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Highlights from AAS Nova: 10-23 June 2018

Monday, June 25, 2018 - 16:17

AAS Nova provides brief highlights of recently published articles from the AAS journals, i.e., The Astronomical Journal (AJ) and The Astrophysical Journal (ApJ), ApJ Letters, and ApJ Supplements. The website's intent is to gain broader exposure for AAS authors and to provide astronomy researchers and enthusiasts with summaries of recent, interesting research across a wide range of astronomical fields.

The following are the AAS Nova highlights from the past two weeks; follow the links to read more, or visit the AAS Nova webpage for more posts.

22 June 2018
Identifying Life from Varying Atmospheres
Could we detect life on other planets from distinctive seasonal changes in planetary atmospheres?

20 June 2018
Exploring Jets from a Supermassive Black Hole
Observations of a nearby monster supermassive black hole reveal more about the behavior of its powerful jets.

19 June 2018
Dust n’ H2
What if the diffuse interstellar medium isn’t smoothly distributed? Astrobites explores how the gas and dust between stars might clump up, and what impact this would have on the formation of large molecular clouds.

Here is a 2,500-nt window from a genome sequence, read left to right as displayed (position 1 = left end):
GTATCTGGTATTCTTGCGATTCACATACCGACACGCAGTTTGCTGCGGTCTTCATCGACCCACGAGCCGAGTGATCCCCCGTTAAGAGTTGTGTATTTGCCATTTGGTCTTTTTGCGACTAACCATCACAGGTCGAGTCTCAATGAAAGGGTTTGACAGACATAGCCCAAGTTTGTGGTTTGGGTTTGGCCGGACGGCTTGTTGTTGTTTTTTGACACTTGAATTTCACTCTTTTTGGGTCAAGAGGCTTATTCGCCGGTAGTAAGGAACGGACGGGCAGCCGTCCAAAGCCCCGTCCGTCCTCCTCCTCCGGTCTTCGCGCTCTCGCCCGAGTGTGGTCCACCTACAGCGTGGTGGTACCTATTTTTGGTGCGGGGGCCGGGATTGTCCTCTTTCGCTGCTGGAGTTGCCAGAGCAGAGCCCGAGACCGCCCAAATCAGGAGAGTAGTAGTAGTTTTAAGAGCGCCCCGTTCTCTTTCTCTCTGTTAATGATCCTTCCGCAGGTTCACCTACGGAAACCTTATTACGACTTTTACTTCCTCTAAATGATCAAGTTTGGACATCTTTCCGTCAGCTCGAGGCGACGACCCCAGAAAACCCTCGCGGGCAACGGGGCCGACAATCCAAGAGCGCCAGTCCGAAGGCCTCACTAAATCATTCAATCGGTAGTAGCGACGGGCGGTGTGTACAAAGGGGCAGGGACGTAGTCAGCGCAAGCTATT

18 June 2018
Using Satellite Galaxies to Weigh the Milky Way
Scientists have tackled the challenge of weighing galaxies by harnessing incredibly precise measurements of the motions of Milky-Way satellites.

15 June 2018
Stellar by Day, Planetary by Night: Atmospheres of Ultra-Hot Jupiters
Simple chemistry may have a big effect on the atmospheres of extremely hot exoplanets.

13 June March 2018
Gas Velocities Reveal Newly Born Planets in a Disk
Two independent collaborations have simultaneously found the very first kinematic evidence for young planets forming in a protoplanetary disk.

12 June 2018
An EPIC View of the Earth as an Exoplanet
Astrobites reports on how studying the Earth as an exoplanet can help us to understand more distant worlds in the future.

11 June 2018
Featured Image: A Molecular Cloud Outside Our Galaxy
What do star-forming clouds outside our own galaxy look like? See for yourself in these images of N55, located in the Large Magellanic Cloud.

Susanna Kohler
Editor, AAS Nova
American Astronomical Society (AAS)
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